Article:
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Violent Language and Violence Among Believers

I recently wrote an argument on violent language among believers and how this language can produce actual violence. This week, in my church history class, I’ve been bombarded by account after account of violence among believers in the Reformation. Here is a response to this week’s reading I submitted to my professor. All quotations are taken from Turning Points (Fourth Edition, 2022) by Mark A. Noll.

This chapter in Noll made me so sad. It’s so hard to believe that Christians would treat each other this way. 

To preface the series of quotes I want to share, here is a line from the Act of Supremacy (which already just sounds dirty):

“…to repress and extirp all errors, heresies, and other enormities and abuses heretofore used in the same…” It then goes on to say that the king would receive all power and authority as the Head of the Church to “repress, redress, reform, order, correct, restrain, and amend all such errors, heresies, abuses, offences, contempts, and enormities, whatsoever they be…which…may lawfully be reformed, repressed, etc…. for the conservation of peace, unity, and tranquility of this realm; any usage, custom, foreign laws, foreign authority, prescription, or any other thing or things to the contrary hereof notwithstanding.”


Now, how was this interpreted and implemented? Unfortunately, this kind of violent language coupled with the marriage of church and state produced violent action which was allegedly “much to the pleasure of Almighty God.” Here are several examples from the text of violent language leading to violent actions taken against fellow believers and members of the body of Christ:

For opposing this and similar moves, dedicated Catholics such as Bishop John Fisher and Sir Thomas More would go to the block. For urging Henry on toward a more complete Reformation, dedicated Protestants such as Robert Barnes and John Frith would join them.


And for [Jan Hus’] heretical views (which included a concentration more on the Bible than on church authority as well as a willingness to question the dicta of church decrees), Hus was burned at the stake.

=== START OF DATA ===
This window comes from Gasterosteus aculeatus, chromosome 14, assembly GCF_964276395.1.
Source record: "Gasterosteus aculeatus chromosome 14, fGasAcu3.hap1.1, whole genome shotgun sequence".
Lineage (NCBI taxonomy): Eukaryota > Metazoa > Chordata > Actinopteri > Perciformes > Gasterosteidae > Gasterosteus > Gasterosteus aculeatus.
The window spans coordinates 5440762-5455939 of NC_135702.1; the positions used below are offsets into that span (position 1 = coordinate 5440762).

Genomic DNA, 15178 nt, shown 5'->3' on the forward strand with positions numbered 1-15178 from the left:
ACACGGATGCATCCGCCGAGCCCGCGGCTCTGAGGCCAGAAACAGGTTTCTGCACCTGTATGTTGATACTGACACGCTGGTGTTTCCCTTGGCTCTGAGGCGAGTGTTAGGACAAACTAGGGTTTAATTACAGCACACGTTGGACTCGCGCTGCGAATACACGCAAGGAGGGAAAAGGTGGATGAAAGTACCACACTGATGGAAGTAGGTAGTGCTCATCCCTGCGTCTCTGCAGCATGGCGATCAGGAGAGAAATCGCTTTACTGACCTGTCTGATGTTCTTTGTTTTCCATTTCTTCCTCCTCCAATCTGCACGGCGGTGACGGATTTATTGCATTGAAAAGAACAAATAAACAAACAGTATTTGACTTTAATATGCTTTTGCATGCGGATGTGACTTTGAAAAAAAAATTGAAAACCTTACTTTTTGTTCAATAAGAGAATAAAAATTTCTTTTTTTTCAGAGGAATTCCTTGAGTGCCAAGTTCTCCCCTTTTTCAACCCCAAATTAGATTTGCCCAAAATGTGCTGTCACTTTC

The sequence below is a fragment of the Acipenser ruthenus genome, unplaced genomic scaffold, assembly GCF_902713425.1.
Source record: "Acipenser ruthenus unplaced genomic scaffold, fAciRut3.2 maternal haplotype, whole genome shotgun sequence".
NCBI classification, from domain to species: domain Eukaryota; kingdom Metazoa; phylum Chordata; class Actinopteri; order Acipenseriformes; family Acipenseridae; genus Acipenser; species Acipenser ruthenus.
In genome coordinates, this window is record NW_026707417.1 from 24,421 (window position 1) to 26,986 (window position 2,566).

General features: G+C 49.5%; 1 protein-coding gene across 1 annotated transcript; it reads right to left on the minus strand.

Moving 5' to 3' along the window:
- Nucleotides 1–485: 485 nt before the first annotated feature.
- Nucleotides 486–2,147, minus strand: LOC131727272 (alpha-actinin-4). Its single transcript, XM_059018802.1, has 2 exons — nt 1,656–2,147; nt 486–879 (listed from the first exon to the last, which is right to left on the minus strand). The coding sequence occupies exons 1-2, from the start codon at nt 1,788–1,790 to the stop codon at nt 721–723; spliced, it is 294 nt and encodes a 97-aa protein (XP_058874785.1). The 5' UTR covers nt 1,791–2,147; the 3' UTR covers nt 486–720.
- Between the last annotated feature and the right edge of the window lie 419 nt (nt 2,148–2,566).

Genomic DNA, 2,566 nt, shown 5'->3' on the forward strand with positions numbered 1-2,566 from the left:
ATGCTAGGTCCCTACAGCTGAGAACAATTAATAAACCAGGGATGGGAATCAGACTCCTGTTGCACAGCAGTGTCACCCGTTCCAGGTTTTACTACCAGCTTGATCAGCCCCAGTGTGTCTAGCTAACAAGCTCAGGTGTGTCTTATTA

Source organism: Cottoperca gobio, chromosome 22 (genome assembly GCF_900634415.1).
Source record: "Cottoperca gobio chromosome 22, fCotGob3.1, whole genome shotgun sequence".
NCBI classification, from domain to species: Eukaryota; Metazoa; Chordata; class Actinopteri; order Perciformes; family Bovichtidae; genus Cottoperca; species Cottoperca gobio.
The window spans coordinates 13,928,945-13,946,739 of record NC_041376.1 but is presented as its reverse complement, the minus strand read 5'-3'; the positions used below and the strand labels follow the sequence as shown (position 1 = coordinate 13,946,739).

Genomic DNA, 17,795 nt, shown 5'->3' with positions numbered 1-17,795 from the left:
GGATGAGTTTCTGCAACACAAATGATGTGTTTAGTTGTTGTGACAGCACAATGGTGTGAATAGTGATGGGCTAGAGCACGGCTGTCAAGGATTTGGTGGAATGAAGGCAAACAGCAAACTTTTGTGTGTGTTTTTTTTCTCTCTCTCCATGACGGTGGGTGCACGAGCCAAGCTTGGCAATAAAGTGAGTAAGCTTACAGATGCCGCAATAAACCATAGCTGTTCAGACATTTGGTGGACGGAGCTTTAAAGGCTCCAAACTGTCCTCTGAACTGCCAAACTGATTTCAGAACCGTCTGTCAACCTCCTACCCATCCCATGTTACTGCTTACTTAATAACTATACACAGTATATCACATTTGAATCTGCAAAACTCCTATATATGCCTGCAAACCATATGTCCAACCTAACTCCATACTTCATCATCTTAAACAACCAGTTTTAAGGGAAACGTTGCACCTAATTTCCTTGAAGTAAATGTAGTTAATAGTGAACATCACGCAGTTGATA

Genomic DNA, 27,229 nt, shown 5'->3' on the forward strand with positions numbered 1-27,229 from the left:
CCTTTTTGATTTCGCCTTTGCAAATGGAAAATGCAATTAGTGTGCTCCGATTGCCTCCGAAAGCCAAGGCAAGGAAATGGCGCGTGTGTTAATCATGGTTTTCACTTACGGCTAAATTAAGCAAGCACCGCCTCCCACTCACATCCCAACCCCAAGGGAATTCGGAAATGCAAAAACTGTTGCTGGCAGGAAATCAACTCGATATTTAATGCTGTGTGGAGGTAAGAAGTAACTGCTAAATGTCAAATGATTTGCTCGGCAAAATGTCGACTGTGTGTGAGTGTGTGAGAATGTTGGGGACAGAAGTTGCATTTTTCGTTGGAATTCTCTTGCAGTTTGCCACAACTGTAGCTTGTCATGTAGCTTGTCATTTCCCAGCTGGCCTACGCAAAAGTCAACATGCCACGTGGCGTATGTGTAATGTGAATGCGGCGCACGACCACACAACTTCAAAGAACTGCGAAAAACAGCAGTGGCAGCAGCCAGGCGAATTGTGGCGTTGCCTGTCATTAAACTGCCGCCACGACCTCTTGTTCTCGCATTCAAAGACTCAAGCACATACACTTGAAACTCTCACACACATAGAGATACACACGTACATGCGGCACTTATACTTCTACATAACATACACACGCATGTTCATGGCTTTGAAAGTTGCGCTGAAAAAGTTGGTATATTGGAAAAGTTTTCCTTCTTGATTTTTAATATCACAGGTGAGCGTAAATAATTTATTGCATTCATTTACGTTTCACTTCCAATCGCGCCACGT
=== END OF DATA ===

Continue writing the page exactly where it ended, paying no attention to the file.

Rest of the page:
Thus, in Geneva, Calvin approved the cooperation between secular and ecclesiastical authority that led to the execution of Michael Servetus in 1553 after the heretical publications of this Spanish physician had made him a hunted figure in Catholic as well as Protestant Europe.


On other occasions, as in differences over baptism between Anabaptists and many of the magisterial (or state-church) Protestants, the disagreements were vicious and could lead to the weaker party (always the Anabaptists) being exiled, imprisoned, or even executed.


Theocracy has an ugly history which is stained by the blood of brothers and sisters in Christ shed by fellow believers. People who will spend eternity together were corrupted by the spirit of the world to inflict violence for doctrinal disagreements. This makes me seriously doubt the fruit of much of Christianity from the time of Constantine and during the Reformation itself. While I appreciate a lot of the exegetical contributions of these brothers and sisters, the violence among believers which seems to be so characteristic of this time makes me question just how much the Spirit, who produces patience and gentleness, was present in these disputes. 

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